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UPS plans Net deliveries

The world's largest package shipper is launching an online document delivery service that will encrypt and track sensitive data.

UPS, the world's largest package distribution company, is pushing into online document delivery, hoping to make inroads into the overnight letter market dominated by Federal Express.

Due to be available by July, UPS Document Exchange will offer two options for delivering documents over the Internet. UPS OnLine Dossier, building on a service UPS has been testing with NetDox, is designed for critical or confidential documents.

It uses digital certificates to verify the identities of both sender and recipient as well as encryption, confirmation of delivery, insurance for up to $100,000 in business losses, and third-party validation from accounting/services firm Deloitte & Touche, a part owner of NetDox.

UPS OnLine Courier is designed for exchanging less sensitive documents over the Internet. It builds on the Posta technology from Tumbleweed Software, which offers multiple security options, including passwords and encryption, plus tracking and confirmation that a message was received.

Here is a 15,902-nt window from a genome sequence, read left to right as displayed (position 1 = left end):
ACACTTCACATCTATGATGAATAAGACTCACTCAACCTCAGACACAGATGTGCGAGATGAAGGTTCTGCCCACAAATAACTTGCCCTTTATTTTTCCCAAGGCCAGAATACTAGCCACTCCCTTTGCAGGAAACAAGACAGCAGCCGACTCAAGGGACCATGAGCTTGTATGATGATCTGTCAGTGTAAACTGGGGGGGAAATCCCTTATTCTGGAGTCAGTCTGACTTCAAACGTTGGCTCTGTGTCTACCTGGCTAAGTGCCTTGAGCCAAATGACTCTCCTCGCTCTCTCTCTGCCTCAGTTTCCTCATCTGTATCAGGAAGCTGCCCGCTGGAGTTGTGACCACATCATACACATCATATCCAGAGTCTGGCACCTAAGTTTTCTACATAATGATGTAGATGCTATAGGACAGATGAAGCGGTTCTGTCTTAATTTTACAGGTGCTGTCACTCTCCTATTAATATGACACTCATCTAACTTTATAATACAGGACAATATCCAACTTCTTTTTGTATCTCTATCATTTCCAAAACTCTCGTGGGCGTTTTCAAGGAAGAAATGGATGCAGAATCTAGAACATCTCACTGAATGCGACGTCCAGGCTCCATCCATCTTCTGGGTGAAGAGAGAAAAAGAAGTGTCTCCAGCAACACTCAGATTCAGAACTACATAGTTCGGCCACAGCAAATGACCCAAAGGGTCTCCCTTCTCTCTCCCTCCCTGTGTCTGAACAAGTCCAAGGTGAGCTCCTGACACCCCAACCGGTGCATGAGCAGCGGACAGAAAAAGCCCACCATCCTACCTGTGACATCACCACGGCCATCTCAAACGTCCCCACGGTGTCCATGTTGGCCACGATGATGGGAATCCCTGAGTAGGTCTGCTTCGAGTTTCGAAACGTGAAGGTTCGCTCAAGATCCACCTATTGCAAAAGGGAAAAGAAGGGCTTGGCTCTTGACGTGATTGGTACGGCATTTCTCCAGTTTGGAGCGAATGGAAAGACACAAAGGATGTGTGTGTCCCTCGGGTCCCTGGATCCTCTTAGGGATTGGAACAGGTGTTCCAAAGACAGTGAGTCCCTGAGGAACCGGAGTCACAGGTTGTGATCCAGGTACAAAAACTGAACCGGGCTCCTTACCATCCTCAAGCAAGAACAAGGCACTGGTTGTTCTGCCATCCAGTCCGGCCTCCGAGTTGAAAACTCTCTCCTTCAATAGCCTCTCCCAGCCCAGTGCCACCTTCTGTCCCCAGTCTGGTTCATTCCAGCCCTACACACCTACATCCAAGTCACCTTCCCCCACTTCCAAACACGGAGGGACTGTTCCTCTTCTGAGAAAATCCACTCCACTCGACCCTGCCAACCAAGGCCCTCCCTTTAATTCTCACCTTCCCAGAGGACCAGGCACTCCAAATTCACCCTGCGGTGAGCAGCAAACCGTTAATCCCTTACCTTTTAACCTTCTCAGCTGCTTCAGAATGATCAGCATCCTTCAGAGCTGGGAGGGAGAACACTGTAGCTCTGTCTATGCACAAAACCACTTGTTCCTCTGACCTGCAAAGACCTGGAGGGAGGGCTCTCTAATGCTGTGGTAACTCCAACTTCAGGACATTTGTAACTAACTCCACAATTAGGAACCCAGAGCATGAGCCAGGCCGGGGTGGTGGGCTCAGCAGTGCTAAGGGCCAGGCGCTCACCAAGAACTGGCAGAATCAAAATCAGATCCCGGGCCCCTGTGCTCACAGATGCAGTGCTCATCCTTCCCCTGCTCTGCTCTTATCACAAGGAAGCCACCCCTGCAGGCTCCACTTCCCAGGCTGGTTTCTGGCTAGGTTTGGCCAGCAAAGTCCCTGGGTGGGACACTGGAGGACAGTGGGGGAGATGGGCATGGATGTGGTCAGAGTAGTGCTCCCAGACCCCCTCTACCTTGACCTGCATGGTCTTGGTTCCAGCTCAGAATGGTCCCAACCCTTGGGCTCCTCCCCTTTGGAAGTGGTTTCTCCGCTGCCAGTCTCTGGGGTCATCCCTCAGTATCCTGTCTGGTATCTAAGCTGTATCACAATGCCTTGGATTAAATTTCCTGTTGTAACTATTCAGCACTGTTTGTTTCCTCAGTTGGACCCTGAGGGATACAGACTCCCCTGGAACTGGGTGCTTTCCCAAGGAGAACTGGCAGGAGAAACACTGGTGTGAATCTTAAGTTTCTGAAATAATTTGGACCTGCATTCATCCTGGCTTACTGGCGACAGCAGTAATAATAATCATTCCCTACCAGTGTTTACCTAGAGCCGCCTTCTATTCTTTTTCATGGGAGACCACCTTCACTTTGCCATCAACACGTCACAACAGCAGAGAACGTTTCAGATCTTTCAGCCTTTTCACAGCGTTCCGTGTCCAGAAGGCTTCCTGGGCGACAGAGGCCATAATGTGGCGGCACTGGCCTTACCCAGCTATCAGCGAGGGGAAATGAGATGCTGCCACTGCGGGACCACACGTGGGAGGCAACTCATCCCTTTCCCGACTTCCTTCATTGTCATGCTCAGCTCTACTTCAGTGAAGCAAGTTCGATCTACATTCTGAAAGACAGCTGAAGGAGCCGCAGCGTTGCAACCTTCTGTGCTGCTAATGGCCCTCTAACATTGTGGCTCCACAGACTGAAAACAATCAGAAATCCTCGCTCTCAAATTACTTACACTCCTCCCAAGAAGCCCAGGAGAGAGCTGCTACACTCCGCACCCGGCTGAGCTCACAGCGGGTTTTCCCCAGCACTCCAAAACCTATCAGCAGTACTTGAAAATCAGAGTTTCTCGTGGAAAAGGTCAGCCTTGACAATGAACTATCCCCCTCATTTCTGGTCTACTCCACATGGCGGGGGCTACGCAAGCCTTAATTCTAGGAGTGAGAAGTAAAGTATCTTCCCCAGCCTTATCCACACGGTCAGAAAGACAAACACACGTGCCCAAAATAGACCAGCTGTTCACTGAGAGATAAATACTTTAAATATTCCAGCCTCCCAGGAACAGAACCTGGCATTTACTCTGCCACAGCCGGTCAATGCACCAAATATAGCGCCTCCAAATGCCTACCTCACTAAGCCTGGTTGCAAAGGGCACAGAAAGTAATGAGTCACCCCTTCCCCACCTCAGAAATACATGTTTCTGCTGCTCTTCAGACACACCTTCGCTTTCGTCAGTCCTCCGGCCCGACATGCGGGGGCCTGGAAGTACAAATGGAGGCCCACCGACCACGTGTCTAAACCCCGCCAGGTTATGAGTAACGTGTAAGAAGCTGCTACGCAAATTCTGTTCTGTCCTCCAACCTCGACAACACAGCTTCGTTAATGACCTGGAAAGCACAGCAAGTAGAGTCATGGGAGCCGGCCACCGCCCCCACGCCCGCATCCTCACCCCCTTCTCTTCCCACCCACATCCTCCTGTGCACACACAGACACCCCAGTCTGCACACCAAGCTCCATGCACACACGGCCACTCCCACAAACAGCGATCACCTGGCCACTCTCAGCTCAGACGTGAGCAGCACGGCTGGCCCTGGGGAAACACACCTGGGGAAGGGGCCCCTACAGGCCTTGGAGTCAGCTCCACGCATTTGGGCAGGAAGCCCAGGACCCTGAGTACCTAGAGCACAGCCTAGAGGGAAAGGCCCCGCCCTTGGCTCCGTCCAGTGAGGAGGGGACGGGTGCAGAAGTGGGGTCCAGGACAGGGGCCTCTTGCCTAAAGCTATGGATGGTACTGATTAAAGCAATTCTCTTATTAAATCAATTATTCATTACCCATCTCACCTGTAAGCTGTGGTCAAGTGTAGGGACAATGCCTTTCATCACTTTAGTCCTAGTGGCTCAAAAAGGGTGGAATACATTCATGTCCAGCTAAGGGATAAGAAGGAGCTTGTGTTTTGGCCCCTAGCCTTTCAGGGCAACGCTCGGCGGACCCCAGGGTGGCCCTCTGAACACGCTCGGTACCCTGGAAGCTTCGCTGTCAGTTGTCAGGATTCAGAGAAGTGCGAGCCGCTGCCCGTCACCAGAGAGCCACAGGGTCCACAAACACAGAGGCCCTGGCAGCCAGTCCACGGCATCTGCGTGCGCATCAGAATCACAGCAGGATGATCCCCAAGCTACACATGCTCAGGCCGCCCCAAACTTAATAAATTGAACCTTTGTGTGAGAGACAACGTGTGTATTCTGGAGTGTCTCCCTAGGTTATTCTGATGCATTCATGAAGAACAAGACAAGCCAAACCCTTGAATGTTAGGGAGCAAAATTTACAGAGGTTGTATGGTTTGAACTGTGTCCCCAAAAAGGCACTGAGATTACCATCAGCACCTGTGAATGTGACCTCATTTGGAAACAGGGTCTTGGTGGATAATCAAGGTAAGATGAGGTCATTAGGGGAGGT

Although UPS has not announced pricing, NetDox delivers its service directly to companies for $5.35 for domestic deliveries, $10.70 for international transmissions.

Douglas Rockel, a transportation analyst at Furman Selz FFC, said the new products are unlikely to have a large impact on Federal Express, the most well-known brand for overnight document deliveries.

"The overnight letter business is a much, much smaller pie of FedEx than it used to be," Rockel said. "That's not where the company makes its money anymore."

"They've already lost market share over the years to the fax machine, email, and to the Internet and intranets. Their forte, their core product, is now overnight packages," he said.

"UPS has a fundamental reason for doing electronic transmission--they were late with overnight delivery, and they are right on time with electronic commerce," said Patrick Haynes, NetDox chairman, who said FedEx generates 65 percent of its revenue from overnight deliveries vs. 6 percent or 7 percent for UPS.

But UPS is using the Internet to play catch-up, tough as that is with technology-savvy FedEx. UPS, similar to FedEx, offers online delivery tracking from its Web site, and UPS has aggressively moved to let users of other Web sites track packages with a button click from those sites.

"We are faster, more secure, [and] we're more global than carriers who carry letters," Haynes said. He noted that UPS has committed more than $10 million in marketing support for UPS Document Exchange.

NetDox has focused on four vertical markets for its offering: financial services, health care, global distribution, and legal, where it has a partnership with Lexis-Nexis. Later this year, Haynes said, NetDox will add other services to move documents over the Net for as little as $2. It also will offer its clearinghouse services to companies that want to sell digital content over the Net by year's end.

Reuters contributed to this report.